Getting to grips with connectors for food processing

15th February 2021
Posted By : Lanna Cooper
Getting to grips with connectors for food processing

Digitalisation over the past decade has meant food and beverage manufacturing and processing has become a highly automated business. The need for fast and reliable electrical connections to prevent machine downtime and disruption on the supply chain is crucial to growing this £121bn industry. Here Dawn Robinson, European Product Manager for PEI-Genesis, explores the considerations when choosing a connector for a food processing environment.

According to a Oneserve survey of British manufacturers, three percent of all working days are lost annually to machine down time, equating to almost 50 hours of work and approximately £31,000 per facility.

In food and beverage processing, studies have identified water-damage and corrosion as possible reasons for machine downtime. It is undoubtable then, that every machine component should be carefully considered - electrical connectors are no exception.

Industry challenges

A case study by cable and connector supplier, Harting found that food and beverage processes are subject to regular water ingress problems with their glands and connectors. This often occurs when connector seals are not able to withstand rigorous cleaning with high pressure water streams, leading to corrosion from cleaning chemicals, like hydrochloric acid.

As a result, the food manufacturer is constantly having to replace the electrical components and seals, resulting in production disruption and mounting repair costs. What’s more, recurrent damage to the electrical machine components put the factory at risk of fire.

Unfortunately it isn’t a case of adjusting cleaning protocols, as they must be thorough to comply with the Food Standards Agency’s Hazardous Analysis of Critical Control Point (HACCP) principles.

However, even the most rigorous processes struggle to remove all contaminants. According to tests conducted at the Research Institute of Sciences and Engineering in Sweden, even after hygienic cleaning, levels of bacteria can remain high on food processing machinery.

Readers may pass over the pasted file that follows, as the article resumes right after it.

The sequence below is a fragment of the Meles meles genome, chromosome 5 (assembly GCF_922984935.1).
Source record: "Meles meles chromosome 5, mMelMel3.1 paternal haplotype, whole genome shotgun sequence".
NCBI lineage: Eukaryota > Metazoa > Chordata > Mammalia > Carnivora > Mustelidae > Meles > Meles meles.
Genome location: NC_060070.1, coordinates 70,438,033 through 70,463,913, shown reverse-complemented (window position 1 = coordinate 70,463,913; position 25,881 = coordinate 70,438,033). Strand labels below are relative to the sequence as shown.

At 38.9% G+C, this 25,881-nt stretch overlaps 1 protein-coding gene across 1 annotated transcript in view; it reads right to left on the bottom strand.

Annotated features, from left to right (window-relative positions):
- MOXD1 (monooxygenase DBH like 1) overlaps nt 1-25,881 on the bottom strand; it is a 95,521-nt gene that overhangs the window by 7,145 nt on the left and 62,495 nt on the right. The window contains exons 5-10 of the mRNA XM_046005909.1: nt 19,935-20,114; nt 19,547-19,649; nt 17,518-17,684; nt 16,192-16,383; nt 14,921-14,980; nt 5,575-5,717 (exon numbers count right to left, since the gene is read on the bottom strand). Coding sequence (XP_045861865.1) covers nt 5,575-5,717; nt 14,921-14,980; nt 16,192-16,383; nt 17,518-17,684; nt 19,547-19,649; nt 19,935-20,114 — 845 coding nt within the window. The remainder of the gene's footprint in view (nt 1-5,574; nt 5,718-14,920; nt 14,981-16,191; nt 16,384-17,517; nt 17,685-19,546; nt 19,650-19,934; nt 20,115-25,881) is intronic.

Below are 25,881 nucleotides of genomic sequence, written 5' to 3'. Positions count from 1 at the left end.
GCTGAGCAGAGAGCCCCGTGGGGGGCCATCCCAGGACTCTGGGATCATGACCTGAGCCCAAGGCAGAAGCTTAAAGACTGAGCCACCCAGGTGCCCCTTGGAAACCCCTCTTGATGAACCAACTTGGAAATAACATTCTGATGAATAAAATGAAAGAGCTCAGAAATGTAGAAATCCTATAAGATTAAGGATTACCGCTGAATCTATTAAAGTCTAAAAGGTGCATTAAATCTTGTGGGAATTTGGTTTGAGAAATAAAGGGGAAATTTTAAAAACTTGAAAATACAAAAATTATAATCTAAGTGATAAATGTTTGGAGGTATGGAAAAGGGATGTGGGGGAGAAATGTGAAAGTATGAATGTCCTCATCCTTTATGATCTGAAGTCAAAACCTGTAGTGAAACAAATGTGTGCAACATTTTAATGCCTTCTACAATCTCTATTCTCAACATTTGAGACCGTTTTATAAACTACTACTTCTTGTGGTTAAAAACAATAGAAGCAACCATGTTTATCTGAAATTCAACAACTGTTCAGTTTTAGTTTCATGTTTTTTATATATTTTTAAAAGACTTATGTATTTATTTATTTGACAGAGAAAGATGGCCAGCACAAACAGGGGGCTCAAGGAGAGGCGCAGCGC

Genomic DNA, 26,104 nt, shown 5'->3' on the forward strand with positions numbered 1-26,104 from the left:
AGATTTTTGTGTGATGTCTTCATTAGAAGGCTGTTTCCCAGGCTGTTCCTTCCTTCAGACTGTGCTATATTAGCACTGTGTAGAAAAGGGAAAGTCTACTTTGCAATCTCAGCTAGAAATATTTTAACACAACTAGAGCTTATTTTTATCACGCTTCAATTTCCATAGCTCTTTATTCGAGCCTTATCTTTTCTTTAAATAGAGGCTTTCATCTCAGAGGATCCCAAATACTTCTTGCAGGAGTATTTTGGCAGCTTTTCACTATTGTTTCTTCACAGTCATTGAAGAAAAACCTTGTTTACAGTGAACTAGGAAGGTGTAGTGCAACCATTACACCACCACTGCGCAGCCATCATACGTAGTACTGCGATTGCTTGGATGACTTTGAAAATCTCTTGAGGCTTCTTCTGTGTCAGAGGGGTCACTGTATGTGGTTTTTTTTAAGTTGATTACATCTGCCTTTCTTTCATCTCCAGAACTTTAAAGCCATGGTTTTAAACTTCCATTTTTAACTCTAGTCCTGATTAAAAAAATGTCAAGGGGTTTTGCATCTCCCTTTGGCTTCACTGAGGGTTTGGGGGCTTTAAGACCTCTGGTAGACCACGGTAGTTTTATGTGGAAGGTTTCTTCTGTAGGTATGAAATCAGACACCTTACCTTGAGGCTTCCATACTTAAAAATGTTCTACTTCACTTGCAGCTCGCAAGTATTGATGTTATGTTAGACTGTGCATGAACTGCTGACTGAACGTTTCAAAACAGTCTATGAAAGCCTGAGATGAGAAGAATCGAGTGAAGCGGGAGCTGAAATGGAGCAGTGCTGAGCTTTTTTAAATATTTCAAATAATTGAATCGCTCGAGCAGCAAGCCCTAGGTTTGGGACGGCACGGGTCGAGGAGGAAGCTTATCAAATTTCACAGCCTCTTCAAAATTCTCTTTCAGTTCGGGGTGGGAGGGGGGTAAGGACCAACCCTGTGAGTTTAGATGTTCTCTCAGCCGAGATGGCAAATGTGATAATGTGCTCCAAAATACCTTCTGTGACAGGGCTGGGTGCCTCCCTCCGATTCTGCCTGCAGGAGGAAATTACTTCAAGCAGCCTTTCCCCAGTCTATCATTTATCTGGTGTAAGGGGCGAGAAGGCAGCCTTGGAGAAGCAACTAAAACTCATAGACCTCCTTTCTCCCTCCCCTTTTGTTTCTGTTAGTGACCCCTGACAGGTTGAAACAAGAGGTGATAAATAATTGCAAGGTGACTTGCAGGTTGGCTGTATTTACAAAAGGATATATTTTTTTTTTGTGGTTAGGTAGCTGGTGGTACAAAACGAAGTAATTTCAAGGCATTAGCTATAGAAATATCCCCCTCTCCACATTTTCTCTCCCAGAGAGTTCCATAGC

For example, residue can get stuck in dirt pockets on the hoods of electrical connectors and as a result, bacteria can spread onto the machine areas in direct contact with the food. If bacterial contamination were to occur and product recalls were necessary, not only would it be costly and disruptive, but the health of the consumer would be at risk.

Contaminant-free connection

Specialist engineers are now waking up to the demands of the industry and, as a result, have tailored connector design to address the common issues. So, what design features make a connector suitable for this challenging environment?

Firstly, connectors need to be able to transmit power in areas requiring cleaning with jet water streams and acidic chemicals. This means the hoods and housings must be water-tight, so power transmission is maintained despite rigorous cleaning threatening the electrical interfaces. When choosing a connector, you can look out for IP69K protection, housing approved by the Food and Drug Administration and an ECOLAB certification.

For example, the Harting Han F+B range offers all three. With power connections protected, high production rates can be maintained, preventing disruption to the supply chain.

Connectors for food and beverage processing must also be easy to handle. Ideally, operators shouldn’t need to open control cabinets to decouple machinery or call in for an expert to replace parts when the solution is relatively simple - service teams are already under pressure to rectify problems efficiently. Best practice for food manufacturers is therefore to choose a plug and play device, designed for easy and quick changeovers.

Regularly replacing and repairing connectors will eat into production times and costs. By specifying a product that is easy to use, can withstand cleaning processes and has the relevant certifications, manufacturers can reduce machine down time.


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